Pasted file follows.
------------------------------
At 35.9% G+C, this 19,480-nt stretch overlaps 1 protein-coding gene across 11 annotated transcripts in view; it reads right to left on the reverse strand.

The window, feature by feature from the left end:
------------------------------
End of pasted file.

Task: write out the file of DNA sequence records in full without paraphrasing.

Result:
At 35.9% G+C, this 19,480-nt stretch overlaps 1 protein-coding gene across 11 annotated transcripts in view; it reads right to left on the reverse strand.

The window, feature by feature from the left end: